However, far fewer employees said that they regularly connect to work after hours: 36 percent said that they frequently do (and spend, on average, nearly 10 hours a week working remotely), while 64 percent said that they occasionally, rarely, or never do (and spend, on average, nearly four hours a week working remotely). The percentage of those who often work remotely after hours nearly matched the 33 percent of respondents who said that their employers expect them to be available remotely after the business day ends.
Of those who frequently check email while away from work, 86 percent said that it is a positive development to be able to do so. (And of the respondents who are required by their employers to be available remotely after hours, 81 percent say that this is a positive development.)
The survey also found that men and younger employees are slightly more likely to work remotely outside of normal business hours: 40 percent of men do so, compared with 31 percent of women; and 38 percent of Millennials do so, compared with 37 percent of Generation X employees and 33 percent of Baby Boomers. The difference is starker in those with a college degree and those with higher earnings, who are more than twice as likely to work remotely than those without college degrees or who earn less money.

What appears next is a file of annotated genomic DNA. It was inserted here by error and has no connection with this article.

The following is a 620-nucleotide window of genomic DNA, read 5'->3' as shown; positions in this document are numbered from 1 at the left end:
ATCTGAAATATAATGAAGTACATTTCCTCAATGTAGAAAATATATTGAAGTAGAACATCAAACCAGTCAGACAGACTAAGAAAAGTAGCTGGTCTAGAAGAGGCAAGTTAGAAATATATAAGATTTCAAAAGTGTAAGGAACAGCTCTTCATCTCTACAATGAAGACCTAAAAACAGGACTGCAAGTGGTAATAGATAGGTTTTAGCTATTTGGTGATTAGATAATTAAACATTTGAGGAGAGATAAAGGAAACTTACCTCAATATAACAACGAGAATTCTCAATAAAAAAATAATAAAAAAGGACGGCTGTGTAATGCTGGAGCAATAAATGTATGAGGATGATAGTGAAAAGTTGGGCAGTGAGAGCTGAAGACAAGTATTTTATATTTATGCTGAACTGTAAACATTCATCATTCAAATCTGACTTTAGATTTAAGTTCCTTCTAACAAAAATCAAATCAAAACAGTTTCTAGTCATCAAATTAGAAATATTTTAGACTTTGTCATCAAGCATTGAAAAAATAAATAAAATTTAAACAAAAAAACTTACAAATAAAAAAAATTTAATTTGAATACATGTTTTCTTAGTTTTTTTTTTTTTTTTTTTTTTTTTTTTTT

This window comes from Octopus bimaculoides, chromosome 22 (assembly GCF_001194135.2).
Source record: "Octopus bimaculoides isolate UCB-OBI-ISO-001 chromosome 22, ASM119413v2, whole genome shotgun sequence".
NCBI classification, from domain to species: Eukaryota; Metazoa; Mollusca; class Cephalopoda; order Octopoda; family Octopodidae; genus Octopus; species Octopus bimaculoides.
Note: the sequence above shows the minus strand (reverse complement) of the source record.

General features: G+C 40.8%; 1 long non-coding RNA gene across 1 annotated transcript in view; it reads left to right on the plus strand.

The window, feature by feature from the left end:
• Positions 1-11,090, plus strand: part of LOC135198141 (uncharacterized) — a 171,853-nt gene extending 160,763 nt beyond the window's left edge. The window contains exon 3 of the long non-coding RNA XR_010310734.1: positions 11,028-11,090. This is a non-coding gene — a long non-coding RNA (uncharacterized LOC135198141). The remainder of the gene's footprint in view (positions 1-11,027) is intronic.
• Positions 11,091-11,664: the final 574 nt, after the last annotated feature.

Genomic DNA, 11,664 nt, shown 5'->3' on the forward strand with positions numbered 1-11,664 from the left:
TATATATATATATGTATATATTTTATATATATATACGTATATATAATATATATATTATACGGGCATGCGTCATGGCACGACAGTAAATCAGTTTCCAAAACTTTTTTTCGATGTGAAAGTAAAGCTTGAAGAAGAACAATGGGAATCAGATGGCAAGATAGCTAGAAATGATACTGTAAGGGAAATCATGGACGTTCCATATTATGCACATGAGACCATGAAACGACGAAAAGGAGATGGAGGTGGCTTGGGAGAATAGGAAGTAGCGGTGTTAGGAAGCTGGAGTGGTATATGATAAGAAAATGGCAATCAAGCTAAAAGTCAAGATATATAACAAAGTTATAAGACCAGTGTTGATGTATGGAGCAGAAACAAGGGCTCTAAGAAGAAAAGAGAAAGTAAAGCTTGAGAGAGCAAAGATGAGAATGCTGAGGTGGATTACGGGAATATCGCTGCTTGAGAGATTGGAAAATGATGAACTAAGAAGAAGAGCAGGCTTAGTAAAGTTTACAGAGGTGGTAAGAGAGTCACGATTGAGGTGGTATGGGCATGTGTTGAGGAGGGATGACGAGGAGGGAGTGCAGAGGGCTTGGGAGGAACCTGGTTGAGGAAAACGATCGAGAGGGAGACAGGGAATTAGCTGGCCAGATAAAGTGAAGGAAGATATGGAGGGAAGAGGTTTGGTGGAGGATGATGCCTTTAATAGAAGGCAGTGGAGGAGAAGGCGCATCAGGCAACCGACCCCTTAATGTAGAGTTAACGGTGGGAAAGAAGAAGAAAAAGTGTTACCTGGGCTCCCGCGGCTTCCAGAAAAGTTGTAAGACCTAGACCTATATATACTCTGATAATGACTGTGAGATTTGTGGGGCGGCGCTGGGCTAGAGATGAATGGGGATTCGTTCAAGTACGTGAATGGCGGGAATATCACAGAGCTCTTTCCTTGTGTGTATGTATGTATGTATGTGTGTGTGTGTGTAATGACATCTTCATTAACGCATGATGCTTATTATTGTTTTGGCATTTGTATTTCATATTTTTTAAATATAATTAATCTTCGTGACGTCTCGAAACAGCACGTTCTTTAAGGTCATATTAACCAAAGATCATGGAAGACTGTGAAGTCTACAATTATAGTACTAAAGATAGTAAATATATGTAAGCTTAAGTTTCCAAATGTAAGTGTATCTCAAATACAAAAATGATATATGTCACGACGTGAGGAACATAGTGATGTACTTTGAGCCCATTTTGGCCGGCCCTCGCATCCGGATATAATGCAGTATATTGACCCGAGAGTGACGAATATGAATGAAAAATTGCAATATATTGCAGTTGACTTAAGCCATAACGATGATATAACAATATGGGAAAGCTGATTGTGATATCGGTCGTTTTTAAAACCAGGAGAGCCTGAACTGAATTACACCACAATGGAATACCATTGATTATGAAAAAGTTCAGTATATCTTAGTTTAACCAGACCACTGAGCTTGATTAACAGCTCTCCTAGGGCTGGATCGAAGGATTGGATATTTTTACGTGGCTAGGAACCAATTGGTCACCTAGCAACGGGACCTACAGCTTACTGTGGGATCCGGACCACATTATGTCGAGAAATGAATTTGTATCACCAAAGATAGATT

The ubiquity of computers, smartphones, and tablets no doubt makes American employees more likely to connect to work online after hours. For many, the ability to keep an eye on email from anywhere means they can avoid putting in late hours at the office.